Romans 5:19. This final sentence, assigning a reason, now formally by the recurrence of the ὥσπερ points back to Romans 5:12, with which the whole chain of discourse that here runs to an end had begun. But that which is to be established by γάρ is not the how of the parallel comparison, which is set forth repeatedly with clearness (in opposition to Rothe), but the blissful conclusion of that comparison in Romans 5:18 : εἰς δικαίωσιν ζωῆς, upon which what is now expressed in Romans 5:19 impresses the seal of certainty. Dietzsch thinks that the purport, which is kept general, of Romans 5:18 is now to be established from the personal life. But the right interpretation of δικαίωμα and of δίκαιοι κατασταθήσονται is opposed to this view.

ἁμαρτωλοὶ κατεστάθ. οἱ πολλοί] The many were set down as sinners; for according to Romans 5:12 ff. they were indeed, through the disobedience of Adam, put actually into the category of sinners, because, namely, they sinned in and with the fall of Adam. Thus through the disobedience of the one man, because all had part in it, has the position of all become that of sinners. The consequence of this, that they were subjected to punishment (Chrysostom, Oecumenius, Theophylact and others), were treated as sinners (Grotius, Flatt, Böhme, Krehl and others), and the like, is not here expressly included, but after the foregoing is obvious of itself. Fritzsche (comp Koppe and Reiche) has: through their death they appeared as sinners.[1344] On the one hand this gratuitously imports something (through their death), and on the other it does violence to the expression κατεστάθ., which denotes the real putting into the position of sinners, whereby they de facto came to stand as sinners,[1345] peccatores constituti sunt (Jam 4:4; 2 Peter 1:8; Hebrews 5:1; Hebrews 8:3; 2Ma 15:2; 3Ma 1:7; Plat. Rep. p. 564 A; Conv. p. 222 B; examples from Xenophon in Sturz, II. p. 610), as is required by the ruling normal clause ἐφ ᾧ πάντες ἥμαρτον in Romans 5:12. The Apostle might have written ἘΓΕΝΉΘΗΣΑΝ (as Dietzsch explains the ΚΑΤΕΣΤ.), but he has already in view the antithesis ΔΊΚΑΙΟΙ ΚΑΤΑΣΤ., and expresses himself in conformity to it: hence also he does not put ΠΆΝΤΕς (which might have stood in the first clause), but ΟἹ ΠΟΛΛΟΊ.

] through obedience. The death of Jesus was κατʼ ἐξοχήν His obedience to the will of the Father, Php 2:8; Hebrews 5:8. But this designation is selected as the antithesis to the παρακοή of Adam, and all the more certainly therefore it does not here mean “the collective life-obedience” (Lechler, comp Hofmann, Dietzsch and others), but must be understood as the deed of atonement willed by God (Romans 5:8 ff.), to which we owe justification, and the ethical premiss of which on Christ’s side is righteousness of life, although Hofmann improperly rejects this view as a groundless fancy.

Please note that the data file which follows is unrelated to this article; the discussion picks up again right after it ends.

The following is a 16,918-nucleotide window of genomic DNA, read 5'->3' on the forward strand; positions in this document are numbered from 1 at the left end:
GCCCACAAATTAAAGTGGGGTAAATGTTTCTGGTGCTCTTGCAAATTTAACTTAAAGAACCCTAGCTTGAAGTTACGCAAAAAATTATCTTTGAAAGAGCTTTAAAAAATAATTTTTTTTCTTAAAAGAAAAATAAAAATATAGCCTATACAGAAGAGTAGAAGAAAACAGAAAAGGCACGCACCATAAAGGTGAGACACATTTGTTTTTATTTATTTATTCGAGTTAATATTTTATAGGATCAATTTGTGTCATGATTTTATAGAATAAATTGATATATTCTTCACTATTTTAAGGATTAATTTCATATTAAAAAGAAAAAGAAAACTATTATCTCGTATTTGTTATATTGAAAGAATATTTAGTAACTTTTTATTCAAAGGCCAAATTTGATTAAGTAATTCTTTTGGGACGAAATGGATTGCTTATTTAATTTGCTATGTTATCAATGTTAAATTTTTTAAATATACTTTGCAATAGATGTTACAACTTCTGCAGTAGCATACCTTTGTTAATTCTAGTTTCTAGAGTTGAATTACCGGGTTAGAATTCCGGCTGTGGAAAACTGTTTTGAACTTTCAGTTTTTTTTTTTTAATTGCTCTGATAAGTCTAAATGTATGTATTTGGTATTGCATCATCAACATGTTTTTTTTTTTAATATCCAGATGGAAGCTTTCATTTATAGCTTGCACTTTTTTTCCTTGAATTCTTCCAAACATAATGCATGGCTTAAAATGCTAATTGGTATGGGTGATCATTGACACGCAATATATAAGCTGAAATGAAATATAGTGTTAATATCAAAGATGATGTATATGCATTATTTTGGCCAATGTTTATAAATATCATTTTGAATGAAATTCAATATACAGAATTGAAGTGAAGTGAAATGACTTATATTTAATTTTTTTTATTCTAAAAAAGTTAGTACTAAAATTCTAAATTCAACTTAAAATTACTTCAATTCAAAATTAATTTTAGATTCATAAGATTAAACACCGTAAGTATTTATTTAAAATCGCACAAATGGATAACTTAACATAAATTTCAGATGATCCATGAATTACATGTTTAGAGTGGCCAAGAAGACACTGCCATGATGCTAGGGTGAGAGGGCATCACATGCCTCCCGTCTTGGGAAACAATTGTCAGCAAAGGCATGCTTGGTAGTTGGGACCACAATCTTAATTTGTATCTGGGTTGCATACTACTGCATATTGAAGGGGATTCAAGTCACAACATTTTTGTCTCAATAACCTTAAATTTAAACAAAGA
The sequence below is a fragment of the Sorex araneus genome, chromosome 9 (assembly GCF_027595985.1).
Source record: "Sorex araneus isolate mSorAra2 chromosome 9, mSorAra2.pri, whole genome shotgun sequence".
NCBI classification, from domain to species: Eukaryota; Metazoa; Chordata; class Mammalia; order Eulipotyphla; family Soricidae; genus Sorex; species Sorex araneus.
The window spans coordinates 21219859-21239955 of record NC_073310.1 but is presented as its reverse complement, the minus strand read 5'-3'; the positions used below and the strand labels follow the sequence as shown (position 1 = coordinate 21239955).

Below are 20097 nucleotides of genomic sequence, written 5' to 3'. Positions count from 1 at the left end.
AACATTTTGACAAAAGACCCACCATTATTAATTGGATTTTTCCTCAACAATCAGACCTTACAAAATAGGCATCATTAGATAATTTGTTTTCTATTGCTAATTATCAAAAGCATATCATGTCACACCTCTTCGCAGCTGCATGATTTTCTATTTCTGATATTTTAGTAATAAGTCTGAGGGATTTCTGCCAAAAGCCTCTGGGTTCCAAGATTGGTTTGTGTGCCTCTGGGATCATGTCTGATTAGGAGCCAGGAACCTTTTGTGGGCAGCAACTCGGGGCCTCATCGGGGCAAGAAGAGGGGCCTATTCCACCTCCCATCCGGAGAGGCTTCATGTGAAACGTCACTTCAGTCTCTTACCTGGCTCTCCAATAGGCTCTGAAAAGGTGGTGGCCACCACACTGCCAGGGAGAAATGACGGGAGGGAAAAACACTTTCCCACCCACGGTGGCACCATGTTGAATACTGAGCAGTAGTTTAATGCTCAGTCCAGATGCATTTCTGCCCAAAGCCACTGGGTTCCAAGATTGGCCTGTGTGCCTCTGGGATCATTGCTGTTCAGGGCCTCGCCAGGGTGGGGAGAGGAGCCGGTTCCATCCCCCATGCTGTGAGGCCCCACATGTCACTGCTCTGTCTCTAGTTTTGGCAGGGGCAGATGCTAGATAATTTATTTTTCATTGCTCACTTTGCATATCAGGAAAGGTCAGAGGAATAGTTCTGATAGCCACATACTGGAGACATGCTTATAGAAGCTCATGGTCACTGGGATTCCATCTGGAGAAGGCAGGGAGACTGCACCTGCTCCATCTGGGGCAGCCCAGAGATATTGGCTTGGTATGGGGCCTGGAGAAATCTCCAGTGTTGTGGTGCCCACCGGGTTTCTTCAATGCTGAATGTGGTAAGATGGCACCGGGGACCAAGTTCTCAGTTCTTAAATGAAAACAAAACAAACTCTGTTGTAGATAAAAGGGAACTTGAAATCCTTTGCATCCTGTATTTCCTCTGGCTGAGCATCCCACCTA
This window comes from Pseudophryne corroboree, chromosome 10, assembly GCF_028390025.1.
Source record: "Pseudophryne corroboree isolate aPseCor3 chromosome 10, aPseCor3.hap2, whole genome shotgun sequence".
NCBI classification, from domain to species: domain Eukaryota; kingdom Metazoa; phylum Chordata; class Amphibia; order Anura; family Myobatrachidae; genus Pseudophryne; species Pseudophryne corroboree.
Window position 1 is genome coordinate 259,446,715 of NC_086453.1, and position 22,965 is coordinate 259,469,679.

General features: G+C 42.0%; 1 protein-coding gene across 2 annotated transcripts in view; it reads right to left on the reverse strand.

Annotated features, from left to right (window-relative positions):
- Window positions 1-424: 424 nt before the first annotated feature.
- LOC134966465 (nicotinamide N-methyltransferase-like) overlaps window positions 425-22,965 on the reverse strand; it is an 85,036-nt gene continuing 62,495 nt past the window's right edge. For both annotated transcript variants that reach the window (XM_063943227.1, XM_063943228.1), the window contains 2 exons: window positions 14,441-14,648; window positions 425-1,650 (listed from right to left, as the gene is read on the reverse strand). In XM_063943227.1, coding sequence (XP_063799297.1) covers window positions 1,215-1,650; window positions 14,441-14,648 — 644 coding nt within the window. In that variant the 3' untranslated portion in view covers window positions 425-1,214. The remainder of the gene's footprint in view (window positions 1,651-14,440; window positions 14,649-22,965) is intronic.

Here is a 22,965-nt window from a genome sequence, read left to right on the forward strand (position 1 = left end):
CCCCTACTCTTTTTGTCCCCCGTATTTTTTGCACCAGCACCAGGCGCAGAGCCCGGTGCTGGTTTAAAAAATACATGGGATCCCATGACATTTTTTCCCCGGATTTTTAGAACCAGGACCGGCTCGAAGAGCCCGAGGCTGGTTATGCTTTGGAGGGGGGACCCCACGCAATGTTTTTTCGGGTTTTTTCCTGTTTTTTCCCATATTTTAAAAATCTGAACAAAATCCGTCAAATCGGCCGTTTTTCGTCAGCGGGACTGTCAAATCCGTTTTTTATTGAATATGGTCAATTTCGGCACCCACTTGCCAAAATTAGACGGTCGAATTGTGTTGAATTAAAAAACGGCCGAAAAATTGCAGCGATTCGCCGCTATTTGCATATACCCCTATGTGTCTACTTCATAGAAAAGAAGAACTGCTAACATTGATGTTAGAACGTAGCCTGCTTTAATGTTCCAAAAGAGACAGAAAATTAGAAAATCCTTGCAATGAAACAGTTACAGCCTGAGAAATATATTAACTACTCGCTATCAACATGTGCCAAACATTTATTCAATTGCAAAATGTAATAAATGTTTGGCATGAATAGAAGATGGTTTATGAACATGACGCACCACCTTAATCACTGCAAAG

δίκαιοι κατασταθήσονται] shall be placed in the category of righteous. The future refers[1347] to the future revelation of glory after the resurrection (Reiche, Fritzsche, Klöpper); not to the fact that the multitude of believers is conceived of as not yet completed, and consequently the justifying of them is chiefly regarded as a succession of cases to come (comp Romans 3:20; Romans 3:30). The how of the δίκαιοι κατασταθ. cannot be found in an actual becoming righteous, as result of the divine work of grace, at the close of the saving process (Dietzsch), which would offend against the whole context since Romans 5:12, and anticipate the contents of ch. 6. In truth the mode which Paul had in view is beyond doubt, after the development of the doctrine of justification in chs. Romans 3:4. God has forgiven believers on account of the death of Christ, and counted their faith as righteousness. Thus the obedience of the One has caused that at the judgment the πολλοί shall by God’s sentence enter into the category of the righteous,[1349] as the disobedience of the One had caused the πολλοί to enter the opposite. In both cases the causa meritoria is the objective act of the two heads of the race (the sin of Adam—the death of Christ), to whom belong the πολλοί on both sides; while the subjective mediating cause is the individual relation to those acts (communion in Adam’s fall—faith). It is a mistake therefore to quote this passage against the Protestant doctrine of justification (Reithmayr and Bisping), as if the making righteous were designated as sanctification. But we are not entitled to carry the comparison between Adam and Christ further than Paul himself has done.

[1344] So also Julius Müller, v. d. Sünde, II. p. 485, ed. 5, evading the literal sense: “the many have become declared (as it were before the divine judgment-seat) as sinners through the disobedience of the one man (as the determining initial point of sinful development), by the fact, that they have been subjected to death.” See on the other hand Hofmann, who properly urges that they did not become sinners only along with their dying, but immediately through Adam’s disobedience. But the how of their doing so is in fact just the ἐφʼ ᾧ πάντες ἥμαρτον, according to our conception of these words.

[1345] Dietzsch should not have raised the objection that it ought to have been εἰς ἁμαρτωλούς, or ἐν ἁμαρτωλοῖς. See generally Kühner, II. 1, p. 274.

[1347] Corresponding to the βασιλεύσουσι in ver. 17, and hence not to be explained in a mere general way of the certain expectation or conviction (Mehring), as Hofmann also takes it in the sense of μέλλει λογίζεσθαι, Romans 4:24. Comp. on the other hand Romans 2:13; Romans 2:16; and see on Galatians 5:5.